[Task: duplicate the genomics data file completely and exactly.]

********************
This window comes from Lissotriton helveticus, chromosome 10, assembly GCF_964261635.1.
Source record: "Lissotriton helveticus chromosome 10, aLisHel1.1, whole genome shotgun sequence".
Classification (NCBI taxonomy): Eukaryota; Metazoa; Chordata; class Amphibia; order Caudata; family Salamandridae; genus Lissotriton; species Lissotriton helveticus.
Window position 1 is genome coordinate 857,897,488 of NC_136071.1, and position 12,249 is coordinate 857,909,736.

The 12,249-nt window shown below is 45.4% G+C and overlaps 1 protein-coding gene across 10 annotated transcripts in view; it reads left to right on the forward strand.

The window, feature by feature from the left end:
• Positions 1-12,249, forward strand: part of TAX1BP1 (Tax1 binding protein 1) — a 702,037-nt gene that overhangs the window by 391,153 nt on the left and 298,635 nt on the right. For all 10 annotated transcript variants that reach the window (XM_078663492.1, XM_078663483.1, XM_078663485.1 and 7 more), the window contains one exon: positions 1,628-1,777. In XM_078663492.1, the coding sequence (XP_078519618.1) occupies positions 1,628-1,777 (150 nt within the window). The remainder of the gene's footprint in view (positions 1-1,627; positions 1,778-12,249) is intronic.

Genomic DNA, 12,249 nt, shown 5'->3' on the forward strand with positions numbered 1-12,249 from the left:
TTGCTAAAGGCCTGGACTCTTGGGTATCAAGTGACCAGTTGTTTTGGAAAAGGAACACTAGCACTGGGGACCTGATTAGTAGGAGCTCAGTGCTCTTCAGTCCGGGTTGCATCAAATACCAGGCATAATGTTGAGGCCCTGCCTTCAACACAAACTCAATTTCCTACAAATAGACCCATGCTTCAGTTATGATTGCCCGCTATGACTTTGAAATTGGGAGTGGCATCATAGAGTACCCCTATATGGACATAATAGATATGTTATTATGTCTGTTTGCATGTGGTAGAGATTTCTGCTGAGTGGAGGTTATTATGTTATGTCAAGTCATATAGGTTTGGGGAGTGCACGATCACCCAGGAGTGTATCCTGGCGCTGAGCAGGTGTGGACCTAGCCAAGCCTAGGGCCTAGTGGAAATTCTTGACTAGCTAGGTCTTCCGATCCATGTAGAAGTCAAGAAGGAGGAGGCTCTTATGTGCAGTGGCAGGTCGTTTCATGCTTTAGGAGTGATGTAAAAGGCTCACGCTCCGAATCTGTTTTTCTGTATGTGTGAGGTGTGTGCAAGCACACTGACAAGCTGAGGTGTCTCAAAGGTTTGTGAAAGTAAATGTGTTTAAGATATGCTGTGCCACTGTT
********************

This window comes from Lissotriton helveticus, chromosome 10, assembly GCF_964261635.1.
Source record: "Lissotriton helveticus chromosome 10, aLisHel1.1, whole genome shotgun sequence".
Classification (NCBI taxonomy): Eukaryota; Metazoa; Chordata; class Amphibia; order Caudata; family Salamandridae; genus Lissotriton; species Lissotriton helveticus.
Window position 1 is genome coordinate 857,897,488 of NC_136071.1, and position 12,249 is coordinate 857,909,736.

The 12,249-nt window shown below is 45.4% G+C and overlaps 1 protein-coding gene across 10 annotated transcripts in view; it reads left to right on the forward strand.

The window, feature by feature from the left end:
• Positions 1-12,249, forward strand: part of TAX1BP1 (Tax1 binding protein 1) — a 702,037-nt gene that overhangs the window by 391,153 nt on the left and 298,635 nt on the right. For all 10 annotated transcript variants that reach the window (XM_078663492.1, XM_078663483.1, XM_078663485.1 and 7 more), the window contains one exon: positions 1,628-1,777. In XM_078663492.1, the coding sequence (XP_078519618.1) occupies positions 1,628-1,777 (150 nt within the window). The remainder of the gene's footprint in view (positions 1-1,627; positions 1,778-12,249) is intronic.

Genomic DNA, 12,249 nt, shown 5'->3' on the forward strand with positions numbered 1-12,249 from the left:
TTGCTAAAGGCCTGGACTCTTGGGTATCAAGTGACCAGTTGTTTTGGAAAAGGAACACTAGCACTGGGGACCTGATTAGTAGGAGCTCAGTGCTCTTCAGTCCGGGTTGCATCAAATACCAGGCATAATGTTGAGGCCCTGCCTTCAACACAAACTCAATTTCCTACAAATAGACCCATGCTTCAGTTATGATTGCCCGCTATGACTTTGAAATTGGGAGTGGCATCATAGAGTACCCCTATATGGACATAATAGATATGTTATTATGTCTGTTTGCATGTGGTAGAGATTTCTGCTGAGTGGAGGTTATTATGTTATGTCAAGTCATATAGGTTTGGGGAGTGCACGATCACCCAGGAGTGTATCCTGGCGCTGAGCAGGTGTGGACCTAGCCAAGCCTAGGGCCTAGTGGAAATTCTTGACTAGCTAGGTCTTCCGATCCATGTAGAAGTCAAGAAGGAGGAGGCTCTTATGTGCAGTGGCAGGTCGTTTCATGCTTTAGGAGTGATGTAAAAGGCTCACGCTCCGAATCTGTTTTTCTGTATGTGTGAGGTGTGTGCAAGCACACTGACAAGCTGAGGTGTCTCAAAGGTTTGTGAAAGTAAATGTGTTTAAGATATGCTGTGCCACTGTT